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New creatures from Cambrian.

At the turn of the century paleontologist Charles Walcott stumbled upon a remarkable fossil find in the shale layers of Mt. Burgess in British Columbia. The well-preserved remains of more than 100 species of arthropods (invertebrates such as insects, scorpions and millipedes), sponges and other creatures, embedded in the Burgess shale since the Middle Cambrian 530 million years ago, provided scientists with a distinctly rare glimpse of life near its very beginnings.

Now a new assemblage of Middle Cambrian fossils has been unearthed, giving paleontologists another peek at early life. The fossils were found on Mt. Stephen, 5 kilometers to the south of Walcott's site, in rocks that are slightly older than the Burgess shale. According to Desmond H. Collins, a curator at the Royal Ontario Museum in Toronto, Canada, who reported the find at the recent meeting of the Geological Society of America in Orlando, Fla., the Mt. Stephen assemblage is one of the largest and most significant discoveries since Walcott's find.

Included in the new assemblage of more than 1,000 specimens are the first representatives of modern chaetognaths (arrowworms) and ctenophores (jellyfish). Collins's group also found the largest Cambrian animal known, Anomalocaris nathorsti -- a half-meter-long monster with a circular mouth, radiating teeth and claws in the front. In addition, there are a few animal forms of unknown affinities, including a leggy creature that Collins describes as looking most like an inch-long cameo of a stegosaurus (a dinosaur with a small head and club tail). "It's like nothing I've ever seen," he says.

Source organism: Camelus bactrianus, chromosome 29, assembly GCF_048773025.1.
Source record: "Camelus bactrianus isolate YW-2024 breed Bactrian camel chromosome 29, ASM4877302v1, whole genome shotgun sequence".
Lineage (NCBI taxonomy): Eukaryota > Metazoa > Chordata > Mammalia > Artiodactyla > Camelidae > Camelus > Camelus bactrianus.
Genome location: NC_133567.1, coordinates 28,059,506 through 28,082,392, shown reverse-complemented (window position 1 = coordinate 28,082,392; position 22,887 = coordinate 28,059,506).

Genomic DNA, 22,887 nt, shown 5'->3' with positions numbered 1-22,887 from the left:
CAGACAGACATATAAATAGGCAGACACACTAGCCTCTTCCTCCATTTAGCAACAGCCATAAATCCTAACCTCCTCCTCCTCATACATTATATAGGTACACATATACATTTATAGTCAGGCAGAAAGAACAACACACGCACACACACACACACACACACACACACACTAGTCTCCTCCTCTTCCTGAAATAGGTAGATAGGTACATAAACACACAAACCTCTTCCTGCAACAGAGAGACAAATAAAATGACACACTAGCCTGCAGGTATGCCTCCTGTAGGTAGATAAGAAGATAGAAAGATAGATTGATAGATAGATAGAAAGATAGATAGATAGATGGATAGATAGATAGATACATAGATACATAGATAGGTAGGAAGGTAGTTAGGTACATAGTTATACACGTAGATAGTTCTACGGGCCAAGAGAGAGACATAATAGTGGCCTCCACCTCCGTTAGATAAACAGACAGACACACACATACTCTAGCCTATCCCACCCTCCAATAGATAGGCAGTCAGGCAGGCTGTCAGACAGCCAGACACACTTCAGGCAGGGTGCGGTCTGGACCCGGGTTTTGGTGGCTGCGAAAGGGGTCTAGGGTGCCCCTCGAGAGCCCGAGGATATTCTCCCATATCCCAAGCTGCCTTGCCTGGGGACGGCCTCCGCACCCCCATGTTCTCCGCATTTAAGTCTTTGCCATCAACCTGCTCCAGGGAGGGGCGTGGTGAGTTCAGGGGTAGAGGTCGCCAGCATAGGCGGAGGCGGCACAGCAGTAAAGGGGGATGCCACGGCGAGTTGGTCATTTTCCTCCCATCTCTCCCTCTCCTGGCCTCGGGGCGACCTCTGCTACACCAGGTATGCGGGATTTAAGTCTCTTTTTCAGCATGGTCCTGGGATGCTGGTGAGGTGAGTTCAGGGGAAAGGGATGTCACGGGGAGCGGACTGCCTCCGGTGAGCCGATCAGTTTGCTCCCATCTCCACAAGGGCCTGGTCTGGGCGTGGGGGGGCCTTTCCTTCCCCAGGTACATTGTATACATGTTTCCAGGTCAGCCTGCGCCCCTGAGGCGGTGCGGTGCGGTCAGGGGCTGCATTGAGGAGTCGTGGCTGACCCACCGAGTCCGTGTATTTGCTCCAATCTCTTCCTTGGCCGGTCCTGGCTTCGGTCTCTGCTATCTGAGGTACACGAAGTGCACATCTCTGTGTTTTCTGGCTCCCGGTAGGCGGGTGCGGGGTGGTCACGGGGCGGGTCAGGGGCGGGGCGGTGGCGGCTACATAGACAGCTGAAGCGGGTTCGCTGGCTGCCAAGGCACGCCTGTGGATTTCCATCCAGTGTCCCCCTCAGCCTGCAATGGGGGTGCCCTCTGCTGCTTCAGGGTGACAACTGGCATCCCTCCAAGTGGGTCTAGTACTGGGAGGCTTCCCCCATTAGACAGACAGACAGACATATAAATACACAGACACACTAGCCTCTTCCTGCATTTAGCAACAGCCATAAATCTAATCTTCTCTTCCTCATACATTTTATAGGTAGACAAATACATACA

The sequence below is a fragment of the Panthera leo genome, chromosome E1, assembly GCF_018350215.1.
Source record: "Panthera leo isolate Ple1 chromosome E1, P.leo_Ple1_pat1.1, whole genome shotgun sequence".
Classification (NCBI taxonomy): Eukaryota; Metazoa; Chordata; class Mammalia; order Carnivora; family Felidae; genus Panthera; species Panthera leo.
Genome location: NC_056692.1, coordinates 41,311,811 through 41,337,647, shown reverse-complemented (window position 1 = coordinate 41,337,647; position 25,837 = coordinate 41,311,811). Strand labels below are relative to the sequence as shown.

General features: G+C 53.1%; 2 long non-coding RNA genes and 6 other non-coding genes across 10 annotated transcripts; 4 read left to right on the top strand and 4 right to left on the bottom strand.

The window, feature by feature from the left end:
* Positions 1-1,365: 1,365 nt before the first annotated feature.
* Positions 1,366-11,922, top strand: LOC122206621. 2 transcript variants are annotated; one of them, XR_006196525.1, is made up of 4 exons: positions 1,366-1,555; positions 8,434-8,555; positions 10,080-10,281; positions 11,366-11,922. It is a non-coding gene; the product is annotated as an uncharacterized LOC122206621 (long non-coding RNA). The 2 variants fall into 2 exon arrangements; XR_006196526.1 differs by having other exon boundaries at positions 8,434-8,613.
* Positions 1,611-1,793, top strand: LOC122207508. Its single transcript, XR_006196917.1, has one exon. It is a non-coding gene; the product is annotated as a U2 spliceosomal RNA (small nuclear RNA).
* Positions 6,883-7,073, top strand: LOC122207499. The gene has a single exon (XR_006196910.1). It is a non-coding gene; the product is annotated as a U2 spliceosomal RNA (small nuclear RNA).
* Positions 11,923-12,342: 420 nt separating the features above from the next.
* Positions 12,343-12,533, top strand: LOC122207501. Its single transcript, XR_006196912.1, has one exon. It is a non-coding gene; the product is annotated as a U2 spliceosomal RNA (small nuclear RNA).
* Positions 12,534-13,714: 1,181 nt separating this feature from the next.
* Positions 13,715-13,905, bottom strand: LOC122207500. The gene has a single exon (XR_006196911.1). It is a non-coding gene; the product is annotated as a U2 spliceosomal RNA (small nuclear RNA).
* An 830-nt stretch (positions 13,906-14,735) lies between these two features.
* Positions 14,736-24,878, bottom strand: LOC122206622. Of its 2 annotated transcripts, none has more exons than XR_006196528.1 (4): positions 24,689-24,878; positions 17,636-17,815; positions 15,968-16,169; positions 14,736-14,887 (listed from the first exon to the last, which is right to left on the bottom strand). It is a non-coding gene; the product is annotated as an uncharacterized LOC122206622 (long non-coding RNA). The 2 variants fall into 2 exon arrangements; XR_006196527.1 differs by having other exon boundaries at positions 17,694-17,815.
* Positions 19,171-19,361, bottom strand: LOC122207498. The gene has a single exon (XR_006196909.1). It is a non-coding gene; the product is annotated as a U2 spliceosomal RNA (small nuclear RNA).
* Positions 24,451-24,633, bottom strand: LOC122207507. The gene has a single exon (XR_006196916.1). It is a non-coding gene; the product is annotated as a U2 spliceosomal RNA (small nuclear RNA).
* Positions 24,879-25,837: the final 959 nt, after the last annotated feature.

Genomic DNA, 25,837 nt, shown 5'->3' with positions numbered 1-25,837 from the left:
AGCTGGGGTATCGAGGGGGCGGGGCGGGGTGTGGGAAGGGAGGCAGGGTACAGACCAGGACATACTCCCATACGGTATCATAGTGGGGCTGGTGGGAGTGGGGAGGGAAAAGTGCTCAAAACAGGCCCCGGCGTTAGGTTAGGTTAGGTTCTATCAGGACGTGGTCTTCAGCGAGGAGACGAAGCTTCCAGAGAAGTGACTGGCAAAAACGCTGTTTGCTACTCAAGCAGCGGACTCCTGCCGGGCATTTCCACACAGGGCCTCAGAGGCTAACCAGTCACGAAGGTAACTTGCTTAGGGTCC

But the real prize of the Mt. Stephen assemblage is an arthropod Collins has dubbed "Santa Claws" because of the five pairs of claws attached to its head (and because Collins thought of the fossil as a gift). Santa Claws has two unusual flaps on its side and a beaverlike tail, both of which Collins suspects helped to steer the fearsome creature. Collins also believes that Santa Claws is the earliest ancestor of sea scorpions, which thrived during the Ordovician period after the Cambrian and which later gave rise to scorpions, the first land animals.

The Mt. Stephen assemblage, as well as another recent discovery of many similar fossils of older and younger ages made in Utah by Richard A. Robinson of the University of Kansas in Lawrence, shows that by the middle of the Cambrian virtually every invertebrate group was represented and well developed. Moreover, by providing views of life several million years before the animals in the Burgess shale died, the two recent finds indicate that the Middle Cambrian animals were not evolving very rapidly. This suggests to Collins that Cambrian fauna had been evolutionarily stable for some time--which may imply that early evolution occurred either faster or even earlier than paleontologists commonly suppose.
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Title Annotation:fossils found in British Columbia
Author:Weisburd, Stefi
Publication:Science News
Date:Nov 16, 1985
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